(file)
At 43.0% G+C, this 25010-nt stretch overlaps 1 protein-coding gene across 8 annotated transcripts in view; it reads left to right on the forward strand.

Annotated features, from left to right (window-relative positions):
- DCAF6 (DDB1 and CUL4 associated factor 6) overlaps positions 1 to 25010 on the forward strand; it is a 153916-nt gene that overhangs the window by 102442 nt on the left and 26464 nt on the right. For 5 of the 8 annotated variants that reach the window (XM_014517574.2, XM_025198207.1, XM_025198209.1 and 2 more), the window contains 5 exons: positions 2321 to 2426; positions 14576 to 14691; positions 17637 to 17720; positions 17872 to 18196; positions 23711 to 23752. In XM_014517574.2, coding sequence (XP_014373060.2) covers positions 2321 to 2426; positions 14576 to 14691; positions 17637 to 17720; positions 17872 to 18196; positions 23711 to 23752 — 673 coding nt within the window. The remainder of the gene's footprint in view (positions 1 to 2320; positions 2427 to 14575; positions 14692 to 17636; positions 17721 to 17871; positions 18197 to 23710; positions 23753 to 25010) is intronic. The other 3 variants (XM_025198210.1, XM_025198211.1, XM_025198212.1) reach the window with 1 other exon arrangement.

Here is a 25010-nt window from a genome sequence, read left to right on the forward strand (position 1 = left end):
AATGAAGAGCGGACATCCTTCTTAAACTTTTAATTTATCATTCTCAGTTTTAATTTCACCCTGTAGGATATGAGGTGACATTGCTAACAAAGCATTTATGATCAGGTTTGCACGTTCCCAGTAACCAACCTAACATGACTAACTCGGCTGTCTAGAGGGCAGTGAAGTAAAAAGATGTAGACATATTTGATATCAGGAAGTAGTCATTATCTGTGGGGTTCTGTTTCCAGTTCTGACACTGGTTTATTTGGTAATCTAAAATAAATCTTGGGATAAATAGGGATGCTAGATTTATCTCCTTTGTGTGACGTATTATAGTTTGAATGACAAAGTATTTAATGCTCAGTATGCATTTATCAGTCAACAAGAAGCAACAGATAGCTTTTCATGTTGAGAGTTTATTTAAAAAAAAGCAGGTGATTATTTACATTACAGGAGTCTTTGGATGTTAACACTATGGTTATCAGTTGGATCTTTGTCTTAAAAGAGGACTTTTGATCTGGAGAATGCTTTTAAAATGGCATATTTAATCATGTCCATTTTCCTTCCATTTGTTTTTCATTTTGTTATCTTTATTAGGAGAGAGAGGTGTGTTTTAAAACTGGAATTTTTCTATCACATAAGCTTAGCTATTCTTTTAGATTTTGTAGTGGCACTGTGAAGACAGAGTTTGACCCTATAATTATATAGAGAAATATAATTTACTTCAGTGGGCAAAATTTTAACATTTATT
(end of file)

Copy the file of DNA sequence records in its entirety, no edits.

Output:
At 43.0% G+C, this 25010-nt stretch overlaps 1 protein-coding gene across 8 annotated transcripts in view; it reads left to right on the forward strand.

Annotated features, from left to right (window-relative positions):
- DCAF6 (DDB1 and CUL4 associated factor 6) overlaps positions 1 to 25010 on the forward strand; it is a 153916-nt gene that overhangs the window by 102442 nt on the left and 26464 nt on the right. For 5 of the 8 annotated variants that reach the window (XM_014517574.2, XM_025198207.1, XM_025198209.1 and 2 more), the window contains 5 exons: positions 2321 to 2426; positions 14576 to 14691; positions 17637 to 17720; positions 17872 to 18196; positions 23711 to 23752. In XM_014517574.2, coding sequence (XP_014373060.2) covers positions 2321 to 2426; positions 14576 to 14691; positions 17637 to 17720; positions 17872 to 18196; positions 23711 to 23752 — 673 coding nt within the window. The remainder of the gene's footprint in view (positions 1 to 2320; positions 2427 to 14575; positions 14692 to 17636; positions 17721 to 17871; positions 18197 to 23710; positions 23753 to 25010) is intronic. The other 3 variants (XM_025198210.1, XM_025198211.1, XM_025198212.1) reach the window with 1 other exon arrangement.

Here is a 25010-nt window from a genome sequence, read left to right on the forward strand (position 1 = left end):
AATGAAGAGCGGACATCCTTCTTAAACTTTTAATTTATCATTCTCAGTTTTAATTTCACCCTGTAGGATATGAGGTGACATTGCTAACAAAGCATTTATGATCAGGTTTGCACGTTCCCAGTAACCAACCTAACATGACTAACTCGGCTGTCTAGAGGGCAGTGAAGTAAAAAGATGTAGACATATTTGATATCAGGAAGTAGTCATTATCTGTGGGGTTCTGTTTCCAGTTCTGACACTGGTTTATTTGGTAATCTAAAATAAATCTTGGGATAAATAGGGATGCTAGATTTATCTCCTTTGTGTGACGTATTATAGTTTGAATGACAAAGTATTTAATGCTCAGTATGCATTTATCAGTCAACAAGAAGCAACAGATAGCTTTTCATGTTGAGAGTTTATTTAAAAAAAAGCAGGTGATTATTTACATTACAGGAGTCTTTGGATGTTAACACTATGGTTATCAGTTGGATCTTTGTCTTAAAAGAGGACTTTTGATCTGGAGAATGCTTTTAAAATGGCATATTTAATCATGTCCATTTTCCTTCCATTTGTTTTTCATTTTGTTATCTTTATTAGGAGAGAGAGGTGTGTTTTAAAACTGGAATTTTTCTATCACATAAGCTTAGCTATTCTTTTAGATTTTGTAGTGGCACTGTGAAGACAGAGTTTGACCCTATAATTATATAGAGAAATATAATTTACTTCAGTGGGCAAAATTTTAACATTTATT